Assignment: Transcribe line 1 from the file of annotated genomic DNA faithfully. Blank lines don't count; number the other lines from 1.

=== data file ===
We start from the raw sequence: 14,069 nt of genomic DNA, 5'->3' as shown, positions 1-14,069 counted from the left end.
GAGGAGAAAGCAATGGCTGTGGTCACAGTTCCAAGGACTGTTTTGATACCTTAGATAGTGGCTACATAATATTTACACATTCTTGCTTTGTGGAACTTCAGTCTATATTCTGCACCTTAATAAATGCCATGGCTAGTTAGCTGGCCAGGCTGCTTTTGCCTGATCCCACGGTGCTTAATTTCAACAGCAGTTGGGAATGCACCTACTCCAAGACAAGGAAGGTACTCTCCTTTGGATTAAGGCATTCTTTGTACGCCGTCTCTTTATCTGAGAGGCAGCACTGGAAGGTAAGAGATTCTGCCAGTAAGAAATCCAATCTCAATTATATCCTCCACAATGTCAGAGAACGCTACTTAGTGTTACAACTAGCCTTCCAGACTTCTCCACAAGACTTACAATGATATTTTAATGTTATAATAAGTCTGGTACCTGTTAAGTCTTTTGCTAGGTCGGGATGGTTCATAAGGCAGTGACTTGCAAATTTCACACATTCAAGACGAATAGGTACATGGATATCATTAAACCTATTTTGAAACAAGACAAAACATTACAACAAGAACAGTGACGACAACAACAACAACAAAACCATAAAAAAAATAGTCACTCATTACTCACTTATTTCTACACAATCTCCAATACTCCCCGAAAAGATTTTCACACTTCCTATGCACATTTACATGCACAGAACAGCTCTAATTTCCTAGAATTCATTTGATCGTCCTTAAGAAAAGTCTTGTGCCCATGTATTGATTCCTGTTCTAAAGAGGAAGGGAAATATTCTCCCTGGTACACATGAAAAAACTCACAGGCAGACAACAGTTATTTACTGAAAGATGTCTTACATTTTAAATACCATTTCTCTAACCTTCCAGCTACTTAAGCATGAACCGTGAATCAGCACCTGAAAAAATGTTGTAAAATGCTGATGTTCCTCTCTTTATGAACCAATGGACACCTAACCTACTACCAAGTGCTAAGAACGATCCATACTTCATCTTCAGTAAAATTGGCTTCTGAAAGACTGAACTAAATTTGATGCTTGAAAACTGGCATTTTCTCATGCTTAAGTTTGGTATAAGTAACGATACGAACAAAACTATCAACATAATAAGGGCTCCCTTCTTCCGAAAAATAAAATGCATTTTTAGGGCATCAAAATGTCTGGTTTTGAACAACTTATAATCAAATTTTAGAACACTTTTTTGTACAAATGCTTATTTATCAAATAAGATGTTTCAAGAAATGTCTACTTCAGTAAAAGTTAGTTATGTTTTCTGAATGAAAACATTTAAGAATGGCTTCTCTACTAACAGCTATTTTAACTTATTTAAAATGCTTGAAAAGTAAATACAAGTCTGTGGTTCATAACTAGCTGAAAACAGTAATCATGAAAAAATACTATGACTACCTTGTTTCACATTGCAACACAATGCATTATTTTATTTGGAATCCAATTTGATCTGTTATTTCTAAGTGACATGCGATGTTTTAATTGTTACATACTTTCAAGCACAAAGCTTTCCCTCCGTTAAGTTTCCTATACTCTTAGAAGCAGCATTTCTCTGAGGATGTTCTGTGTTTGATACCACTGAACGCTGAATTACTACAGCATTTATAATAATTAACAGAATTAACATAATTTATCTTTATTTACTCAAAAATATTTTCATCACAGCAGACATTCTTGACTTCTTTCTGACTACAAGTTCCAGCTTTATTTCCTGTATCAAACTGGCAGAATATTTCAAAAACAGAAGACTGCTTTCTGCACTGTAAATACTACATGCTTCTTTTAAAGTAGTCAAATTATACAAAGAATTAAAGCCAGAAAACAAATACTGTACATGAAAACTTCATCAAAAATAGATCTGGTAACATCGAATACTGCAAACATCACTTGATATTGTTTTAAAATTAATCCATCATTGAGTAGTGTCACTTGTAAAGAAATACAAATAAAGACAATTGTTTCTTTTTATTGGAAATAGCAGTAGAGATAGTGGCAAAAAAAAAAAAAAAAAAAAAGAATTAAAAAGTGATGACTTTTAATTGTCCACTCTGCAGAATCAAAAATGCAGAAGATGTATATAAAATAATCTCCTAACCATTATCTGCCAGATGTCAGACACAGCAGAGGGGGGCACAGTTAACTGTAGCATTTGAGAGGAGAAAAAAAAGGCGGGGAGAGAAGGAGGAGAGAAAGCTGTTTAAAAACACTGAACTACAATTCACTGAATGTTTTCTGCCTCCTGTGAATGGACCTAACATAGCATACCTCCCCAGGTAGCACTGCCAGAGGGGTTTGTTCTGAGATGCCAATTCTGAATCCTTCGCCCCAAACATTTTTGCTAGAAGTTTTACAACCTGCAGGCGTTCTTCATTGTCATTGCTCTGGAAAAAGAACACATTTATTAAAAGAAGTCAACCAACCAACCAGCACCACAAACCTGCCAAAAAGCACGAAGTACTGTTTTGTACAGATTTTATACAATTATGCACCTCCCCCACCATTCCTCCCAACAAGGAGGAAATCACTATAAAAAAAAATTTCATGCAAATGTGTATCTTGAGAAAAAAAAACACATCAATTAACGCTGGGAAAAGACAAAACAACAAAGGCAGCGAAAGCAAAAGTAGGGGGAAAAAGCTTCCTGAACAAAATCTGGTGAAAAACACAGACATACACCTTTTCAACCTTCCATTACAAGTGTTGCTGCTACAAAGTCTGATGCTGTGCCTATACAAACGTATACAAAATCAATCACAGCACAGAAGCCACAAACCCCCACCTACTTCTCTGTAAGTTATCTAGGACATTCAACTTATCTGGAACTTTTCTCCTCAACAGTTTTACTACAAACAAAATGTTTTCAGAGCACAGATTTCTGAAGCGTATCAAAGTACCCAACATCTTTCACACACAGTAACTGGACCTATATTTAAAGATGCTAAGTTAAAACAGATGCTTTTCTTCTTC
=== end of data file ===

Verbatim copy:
We start from the raw sequence: 14,069 nt of genomic DNA, 5'->3' as shown, positions 1-14,069 counted from the left end.